Bell Media riffs on PR to promote new PR-focused comedy

Bell Media is putting a humorous spin on its promotion of Spun Out, a new comedy series starring Dave Foley. The Kids in the Hall alumnus plays Dave Lyons, president of the fictional agency Dave Lyons Public Relations (DLPR). The series, which will start airing on CTV in March, follows the ups and downs of […]

Bell Media is putting a humorous spin on its promotion of Spun Out, a new comedy series starring Dave Foley.

The latest cover of the fictitious Flack

The Kids in the Hall alumnus plays Dave Lyons, president of the fictional agency Dave Lyons Public Relations (DLPR). The series, which will start airing on CTV in March, follows the ups and downs of DLPR, which is staffed with people “who can spin everyone’s problem but their own.”

To drum up some media interest in the show before it airs, Bell Media created DLPR.ca and announced via a press release that DLPR has been hired as the Canadian PR firm for Spun Out.

“It is a comedy series, so we wanted to have some fun and do something a little different that would make this series stand out,” said Scott Henderson, vice-president of communications at Bell Media. “Because the series is set in a fictional PR firm, and because my team does PR, [the idea was] to riff on that a little bit.”

The website features news from the agency, a list of clients and testimonials from the likes of an unnamed mayor: “Why didn’t I hire DLPR? I’m the stupidest mayor ever” and The Egg Council: “Suggesting having a high-profile pop star vandalize their neighbours was a great way to promote our product.” The site also has bios and photos of the Spun Out cast under the heading “Our Team.”

“The biggest challenge for us is [the series] has a very recognizable star in Dave Foley, but it is an ensemble cast that has many other very funny and talented actors who are not quite as well known,” said Henderson. “What we’re trying to do is invite the media in to understand who the rest of the cast is.”

The pitch-perfect press release, which announced the “account win,” included show information, a link to DLPR.ca, and requisite quotes from the agency and the client, who, of course, are very “excited” to be working together.

“As the saying goes, ‘there’s no business like show business,’ and we couldn’t ask for a better fit to break into the spotlight than with Spun Out,” said Dave Lyons.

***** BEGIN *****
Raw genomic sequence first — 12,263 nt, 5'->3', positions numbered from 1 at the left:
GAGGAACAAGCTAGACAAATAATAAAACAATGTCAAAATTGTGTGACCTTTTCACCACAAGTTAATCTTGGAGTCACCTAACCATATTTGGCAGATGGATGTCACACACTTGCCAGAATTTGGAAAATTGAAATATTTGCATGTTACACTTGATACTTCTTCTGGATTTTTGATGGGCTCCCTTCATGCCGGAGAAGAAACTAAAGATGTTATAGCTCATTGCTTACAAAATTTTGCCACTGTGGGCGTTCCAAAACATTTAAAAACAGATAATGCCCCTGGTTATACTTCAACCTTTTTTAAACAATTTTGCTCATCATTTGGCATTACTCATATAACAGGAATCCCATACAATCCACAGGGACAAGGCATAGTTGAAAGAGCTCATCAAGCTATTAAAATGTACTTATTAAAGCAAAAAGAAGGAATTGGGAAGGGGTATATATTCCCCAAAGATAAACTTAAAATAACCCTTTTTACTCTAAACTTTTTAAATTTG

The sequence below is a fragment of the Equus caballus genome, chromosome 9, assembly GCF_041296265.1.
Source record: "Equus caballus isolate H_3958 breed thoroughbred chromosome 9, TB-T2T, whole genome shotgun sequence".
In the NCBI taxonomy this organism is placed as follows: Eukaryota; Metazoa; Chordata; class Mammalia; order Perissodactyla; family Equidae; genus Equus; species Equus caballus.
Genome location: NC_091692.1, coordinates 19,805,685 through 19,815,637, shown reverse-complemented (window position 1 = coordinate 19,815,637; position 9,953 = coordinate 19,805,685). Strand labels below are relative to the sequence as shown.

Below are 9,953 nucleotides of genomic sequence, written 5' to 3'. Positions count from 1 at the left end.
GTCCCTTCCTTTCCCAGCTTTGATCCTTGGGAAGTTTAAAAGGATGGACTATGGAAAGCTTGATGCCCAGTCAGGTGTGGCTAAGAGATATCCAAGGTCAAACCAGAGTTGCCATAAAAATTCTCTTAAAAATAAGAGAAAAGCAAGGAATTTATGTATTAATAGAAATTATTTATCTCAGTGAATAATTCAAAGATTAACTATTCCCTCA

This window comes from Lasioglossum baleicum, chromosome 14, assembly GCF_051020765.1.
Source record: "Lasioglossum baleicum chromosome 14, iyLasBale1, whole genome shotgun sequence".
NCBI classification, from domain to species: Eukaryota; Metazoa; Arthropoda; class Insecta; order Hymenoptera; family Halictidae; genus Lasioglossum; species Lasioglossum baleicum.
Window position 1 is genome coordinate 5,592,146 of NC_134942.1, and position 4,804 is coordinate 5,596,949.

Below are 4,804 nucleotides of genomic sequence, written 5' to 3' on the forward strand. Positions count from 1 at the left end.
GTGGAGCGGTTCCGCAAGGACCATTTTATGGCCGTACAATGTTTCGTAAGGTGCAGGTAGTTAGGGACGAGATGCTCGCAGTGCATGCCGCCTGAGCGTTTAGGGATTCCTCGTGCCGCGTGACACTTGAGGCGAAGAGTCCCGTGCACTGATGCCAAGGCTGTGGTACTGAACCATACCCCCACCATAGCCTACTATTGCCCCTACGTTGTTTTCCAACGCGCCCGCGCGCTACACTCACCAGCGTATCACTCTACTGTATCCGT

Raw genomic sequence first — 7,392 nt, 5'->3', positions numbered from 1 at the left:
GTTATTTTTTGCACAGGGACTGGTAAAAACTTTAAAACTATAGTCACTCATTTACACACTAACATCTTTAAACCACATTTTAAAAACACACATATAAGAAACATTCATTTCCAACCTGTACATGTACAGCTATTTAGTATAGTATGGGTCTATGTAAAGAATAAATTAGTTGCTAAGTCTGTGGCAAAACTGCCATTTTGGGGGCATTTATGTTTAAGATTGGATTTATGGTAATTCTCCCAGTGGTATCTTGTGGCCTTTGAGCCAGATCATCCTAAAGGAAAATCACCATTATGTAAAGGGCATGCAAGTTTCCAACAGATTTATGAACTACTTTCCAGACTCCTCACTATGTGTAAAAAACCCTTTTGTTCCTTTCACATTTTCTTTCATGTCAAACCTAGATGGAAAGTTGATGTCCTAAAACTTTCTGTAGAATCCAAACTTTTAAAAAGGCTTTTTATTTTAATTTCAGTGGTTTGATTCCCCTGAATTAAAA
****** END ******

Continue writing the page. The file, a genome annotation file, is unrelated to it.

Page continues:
The release also said the announcement “follows on the heels” of DLPR being named “Canada’s Most Powerful PR Agency” by Flack Magazine and included a sneak peek at the cover.

Bell Media will be releasing the bogus article to the media next week. “[The article] provides a lot more texture and context for what the show is about, again with the purpose of trying to introduce the media to the series,” said Henderson.

Henderson isn’t yet sure if the website will be live for the duration of the show. “The main goal is to deliver coverage for the launch, but there’s definitely the potential [to keep it going] because there’s great fun to be had in many different aspects of playing and skewering the PR community and the jobs that we do,” he said.

Advertising Articles

Looking for a celebrity endorser? Try Liam Neeson

Nielsen survey looks at the effectiveness of celebrity pitchmen and women

La Roche-Posay sheds light on the perils of sensitive skin

L'Oréal Canada brand enlists model Jessica Langlois to share her story

Sport Chek pens a runner’s manifesto

Retailer continues its "All Sweat Is Equal" campaign with a new agency

From street to store, Nespresso tries to woo Canadians

Effort targets consumers that gravitate towards higher-end coffee chains, brands

Kraft Singles plays mind games in online effort

Cheese brand introduces "A craving is a powerful thing" tagline

Sport Chek and Sid Lee part ways, Rethink steps in

Rethink Communications takes over retailer's "All Sweat is Equal" campaign

McDonald’s tricks consumers with ‘salad society’ pop-up

Fast food chain creates a fake restaurant brand to get consumers to try its salads

Mobile quickly becoming video-viewing platform of choice

Mobile video ads are a big opportunity as consumers flock to smartphones for viewing

Getting from 3% to 50%: Yes We Can (Column, pt 1 of 6)

Janet Kestin looks back on adland in the 1980s to see how little has changed